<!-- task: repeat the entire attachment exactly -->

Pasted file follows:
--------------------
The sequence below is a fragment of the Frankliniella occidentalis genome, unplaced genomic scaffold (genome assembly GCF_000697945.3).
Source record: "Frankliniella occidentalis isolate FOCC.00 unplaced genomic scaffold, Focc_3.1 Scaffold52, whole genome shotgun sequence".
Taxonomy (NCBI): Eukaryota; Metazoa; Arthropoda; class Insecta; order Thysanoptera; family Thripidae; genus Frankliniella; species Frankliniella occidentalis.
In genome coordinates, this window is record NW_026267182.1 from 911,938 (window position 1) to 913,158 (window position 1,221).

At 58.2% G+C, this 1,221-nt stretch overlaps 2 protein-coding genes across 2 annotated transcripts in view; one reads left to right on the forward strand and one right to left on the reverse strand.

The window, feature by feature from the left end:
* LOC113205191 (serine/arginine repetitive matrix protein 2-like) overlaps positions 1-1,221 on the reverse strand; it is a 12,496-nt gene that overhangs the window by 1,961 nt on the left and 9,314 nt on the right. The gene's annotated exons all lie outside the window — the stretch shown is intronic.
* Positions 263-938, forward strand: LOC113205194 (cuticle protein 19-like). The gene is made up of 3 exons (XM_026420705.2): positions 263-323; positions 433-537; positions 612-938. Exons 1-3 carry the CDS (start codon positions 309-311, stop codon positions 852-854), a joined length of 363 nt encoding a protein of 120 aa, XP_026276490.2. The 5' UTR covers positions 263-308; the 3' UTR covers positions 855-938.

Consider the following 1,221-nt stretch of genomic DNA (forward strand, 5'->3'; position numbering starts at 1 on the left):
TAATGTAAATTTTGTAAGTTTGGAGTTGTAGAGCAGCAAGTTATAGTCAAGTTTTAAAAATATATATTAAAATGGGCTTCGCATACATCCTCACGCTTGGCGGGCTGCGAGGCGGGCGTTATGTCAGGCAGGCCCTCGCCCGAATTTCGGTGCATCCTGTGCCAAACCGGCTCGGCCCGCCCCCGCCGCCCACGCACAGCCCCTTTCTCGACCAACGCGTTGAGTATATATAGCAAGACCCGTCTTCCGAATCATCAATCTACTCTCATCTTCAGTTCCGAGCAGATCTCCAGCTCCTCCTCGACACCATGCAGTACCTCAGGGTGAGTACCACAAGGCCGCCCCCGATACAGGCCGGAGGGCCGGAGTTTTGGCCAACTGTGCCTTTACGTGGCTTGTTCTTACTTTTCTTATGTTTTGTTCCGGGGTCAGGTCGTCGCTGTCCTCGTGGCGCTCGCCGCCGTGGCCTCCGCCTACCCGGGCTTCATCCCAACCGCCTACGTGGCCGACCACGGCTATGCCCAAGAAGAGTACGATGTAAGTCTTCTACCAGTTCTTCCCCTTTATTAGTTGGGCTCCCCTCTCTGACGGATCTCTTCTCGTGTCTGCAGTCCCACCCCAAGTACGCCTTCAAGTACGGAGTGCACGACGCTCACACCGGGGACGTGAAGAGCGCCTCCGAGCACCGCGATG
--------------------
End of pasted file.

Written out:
The sequence below is a fragment of the Frankliniella occidentalis genome, unplaced genomic scaffold (genome assembly GCF_000697945.3).
Source record: "Frankliniella occidentalis isolate FOCC.00 unplaced genomic scaffold, Focc_3.1 Scaffold52, whole genome shotgun sequence".
Taxonomy (NCBI): Eukaryota; Metazoa; Arthropoda; class Insecta; order Thysanoptera; family Thripidae; genus Frankliniella; species Frankliniella occidentalis.
In genome coordinates, this window is record NW_026267182.1 from 911,938 (window position 1) to 913,158 (window position 1,221).

At 58.2% G+C, this 1,221-nt stretch overlaps 2 protein-coding genes across 2 annotated transcripts in view; one reads left to right on the forward strand and one right to left on the reverse strand.

The window, feature by feature from the left end:
* LOC113205191 (serine/arginine repetitive matrix protein 2-like) overlaps positions 1-1,221 on the reverse strand; it is a 12,496-nt gene that overhangs the window by 1,961 nt on the left and 9,314 nt on the right. The gene's annotated exons all lie outside the window — the stretch shown is intronic.
* Positions 263-938, forward strand: LOC113205194 (cuticle protein 19-like). The gene is made up of 3 exons (XM_026420705.2): positions 263-323; positions 433-537; positions 612-938. Exons 1-3 carry the CDS (start codon positions 309-311, stop codon positions 852-854), a joined length of 363 nt encoding a protein of 120 aa, XP_026276490.2. The 5' UTR covers positions 263-308; the 3' UTR covers positions 855-938.

Consider the following 1,221-nt stretch of genomic DNA (forward strand, 5'->3'; position numbering starts at 1 on the left):
TAATGTAAATTTTGTAAGTTTGGAGTTGTAGAGCAGCAAGTTATAGTCAAGTTTTAAAAATATATATTAAAATGGGCTTCGCATACATCCTCACGCTTGGCGGGCTGCGAGGCGGGCGTTATGTCAGGCAGGCCCTCGCCCGAATTTCGGTGCATCCTGTGCCAAACCGGCTCGGCCCGCCCCCGCCGCCCACGCACAGCCCCTTTCTCGACCAACGCGTTGAGTATATATAGCAAGACCCGTCTTCCGAATCATCAATCTACTCTCATCTTCAGTTCCGAGCAGATCTCCAGCTCCTCCTCGACACCATGCAGTACCTCAGGGTGAGTACCACAAGGCCGCCCCCGATACAGGCCGGAGGGCCGGAGTTTTGGCCAACTGTGCCTTTACGTGGCTTGTTCTTACTTTTCTTATGTTTTGTTCCGGGGTCAGGTCGTCGCTGTCCTCGTGGCGCTCGCCGCCGTGGCCTCCGCCTACCCGGGCTTCATCCCAACCGCCTACGTGGCCGACCACGGCTATGCCCAAGAAGAGTACGATGTAAGTCTTCTACCAGTTCTTCCCCTTTATTAGTTGGGCTCCCCTCTCTGACGGATCTCTTCTCGTGTCTGCAGTCCCACCCCAAGTACGCCTTCAAGTACGGAGTGCACGACGCTCACACCGGGGACGTGAAGAGCGCCTCCGAGCACCGCGATG